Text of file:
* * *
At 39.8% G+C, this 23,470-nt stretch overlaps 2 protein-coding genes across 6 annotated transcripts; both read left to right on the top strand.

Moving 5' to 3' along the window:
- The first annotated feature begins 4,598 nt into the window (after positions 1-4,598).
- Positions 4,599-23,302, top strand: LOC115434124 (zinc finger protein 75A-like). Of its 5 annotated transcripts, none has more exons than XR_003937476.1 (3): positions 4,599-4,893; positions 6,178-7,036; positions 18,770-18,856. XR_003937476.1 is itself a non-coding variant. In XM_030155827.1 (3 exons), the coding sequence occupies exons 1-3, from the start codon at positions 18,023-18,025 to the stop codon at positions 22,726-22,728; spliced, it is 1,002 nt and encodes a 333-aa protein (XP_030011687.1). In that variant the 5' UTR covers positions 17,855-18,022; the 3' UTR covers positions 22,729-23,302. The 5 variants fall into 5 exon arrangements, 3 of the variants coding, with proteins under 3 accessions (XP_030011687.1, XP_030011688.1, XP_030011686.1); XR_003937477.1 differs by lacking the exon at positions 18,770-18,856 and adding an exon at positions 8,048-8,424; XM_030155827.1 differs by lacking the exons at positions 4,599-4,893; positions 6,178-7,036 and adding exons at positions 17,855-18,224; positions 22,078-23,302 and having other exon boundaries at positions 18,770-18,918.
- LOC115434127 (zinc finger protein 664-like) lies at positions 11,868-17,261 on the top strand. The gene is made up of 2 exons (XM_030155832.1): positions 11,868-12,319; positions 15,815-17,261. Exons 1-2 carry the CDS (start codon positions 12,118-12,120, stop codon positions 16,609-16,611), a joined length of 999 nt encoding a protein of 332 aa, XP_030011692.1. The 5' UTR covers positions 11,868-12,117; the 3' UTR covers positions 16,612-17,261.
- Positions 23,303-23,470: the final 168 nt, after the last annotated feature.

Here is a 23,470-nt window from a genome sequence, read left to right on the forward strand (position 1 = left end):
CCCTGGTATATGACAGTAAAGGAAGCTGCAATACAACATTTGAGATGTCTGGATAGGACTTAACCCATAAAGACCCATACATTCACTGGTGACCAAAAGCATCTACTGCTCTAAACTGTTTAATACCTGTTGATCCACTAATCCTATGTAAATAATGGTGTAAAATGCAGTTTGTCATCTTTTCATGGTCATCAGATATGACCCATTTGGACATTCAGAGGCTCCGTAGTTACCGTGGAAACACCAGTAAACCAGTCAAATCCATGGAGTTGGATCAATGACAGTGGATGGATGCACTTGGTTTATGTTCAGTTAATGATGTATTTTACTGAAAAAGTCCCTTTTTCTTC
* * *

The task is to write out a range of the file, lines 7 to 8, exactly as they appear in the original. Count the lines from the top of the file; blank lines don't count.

Here is a 23,470-nt window from a genome sequence, read left to right on the forward strand (position 1 = left end):
CCCTGGTATATGACAGTAAAGGAAGCTGCAATACAACATTTGAGATGTCTGGATAGGACTTAACCCATAAAGACCCATACATTCACTGGTGACCAAAAGCATCTACTGCTCTAAACTGTTTAATACCTGTTGATCCACTAATCCTATGTAAATAATGGTGTAAAATGCAGTTTGTCATCTTTTCATGGTCATCAGATATGACCCATTTGGACATTCAGAGGCTCCGTAGTTACCGTGGAAACACCAGTAAACCAGTCAAATCCATGGAGTTGGATCAATGACAGTGGATGGATGCACTTGGTTTATGTTCAGTTAATGATGTATTTTACTGAAAAAGTCCCTTTTTCTTC